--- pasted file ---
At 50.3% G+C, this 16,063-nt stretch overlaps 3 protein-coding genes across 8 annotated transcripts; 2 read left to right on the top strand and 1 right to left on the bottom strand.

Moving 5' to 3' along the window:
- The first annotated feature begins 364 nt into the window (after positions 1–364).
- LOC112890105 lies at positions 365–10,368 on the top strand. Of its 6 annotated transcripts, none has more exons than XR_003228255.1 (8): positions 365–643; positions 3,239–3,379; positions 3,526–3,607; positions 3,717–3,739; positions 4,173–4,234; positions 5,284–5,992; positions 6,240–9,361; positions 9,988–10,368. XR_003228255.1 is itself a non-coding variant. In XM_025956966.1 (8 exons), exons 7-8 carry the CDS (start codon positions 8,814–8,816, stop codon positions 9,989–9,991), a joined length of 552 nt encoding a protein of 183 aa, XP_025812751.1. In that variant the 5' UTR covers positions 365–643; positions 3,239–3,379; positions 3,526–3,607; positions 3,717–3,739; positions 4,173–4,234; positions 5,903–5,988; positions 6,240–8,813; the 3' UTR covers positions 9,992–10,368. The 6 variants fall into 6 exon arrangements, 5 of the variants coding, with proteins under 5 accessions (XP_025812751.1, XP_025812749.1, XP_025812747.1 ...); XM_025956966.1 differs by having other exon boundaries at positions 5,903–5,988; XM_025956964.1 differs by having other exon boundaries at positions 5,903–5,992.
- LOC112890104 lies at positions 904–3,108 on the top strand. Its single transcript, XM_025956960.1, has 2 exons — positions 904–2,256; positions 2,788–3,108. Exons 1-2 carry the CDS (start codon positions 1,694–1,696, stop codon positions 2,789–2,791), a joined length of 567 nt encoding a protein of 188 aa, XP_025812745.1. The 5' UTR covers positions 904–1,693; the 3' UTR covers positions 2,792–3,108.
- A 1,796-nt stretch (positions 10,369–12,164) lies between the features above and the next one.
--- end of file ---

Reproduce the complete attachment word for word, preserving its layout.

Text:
At 50.3% G+C, this 16,063-nt stretch overlaps 3 protein-coding genes across 8 annotated transcripts; 2 read left to right on the top strand and 1 right to left on the bottom strand.

Moving 5' to 3' along the window:
- The first annotated feature begins 364 nt into the window (after positions 1–364).
- LOC112890105 lies at positions 365–10,368 on the top strand. Of its 6 annotated transcripts, none has more exons than XR_003228255.1 (8): positions 365–643; positions 3,239–3,379; positions 3,526–3,607; positions 3,717–3,739; positions 4,173–4,234; positions 5,284–5,992; positions 6,240–9,361; positions 9,988–10,368. XR_003228255.1 is itself a non-coding variant. In XM_025956966.1 (8 exons), exons 7-8 carry the CDS (start codon positions 8,814–8,816, stop codon positions 9,989–9,991), a joined length of 552 nt encoding a protein of 183 aa, XP_025812751.1. In that variant the 5' UTR covers positions 365–643; positions 3,239–3,379; positions 3,526–3,607; positions 3,717–3,739; positions 4,173–4,234; positions 5,903–5,988; positions 6,240–8,813; the 3' UTR covers positions 9,992–10,368. The 6 variants fall into 6 exon arrangements, 5 of the variants coding, with proteins under 5 accessions (XP_025812751.1, XP_025812749.1, XP_025812747.1 ...); XM_025956966.1 differs by having other exon boundaries at positions 5,903–5,988; XM_025956964.1 differs by having other exon boundaries at positions 5,903–5,992.
- LOC112890104 lies at positions 904–3,108 on the top strand. Its single transcript, XM_025956960.1, has 2 exons — positions 904–2,256; positions 2,788–3,108. Exons 1-2 carry the CDS (start codon positions 1,694–1,696, stop codon positions 2,789–2,791), a joined length of 567 nt encoding a protein of 188 aa, XP_025812745.1. The 5' UTR covers positions 904–1,693; the 3' UTR covers positions 2,792–3,108.
- A 1,796-nt stretch (positions 10,369–12,164) lies between the features above and the next one.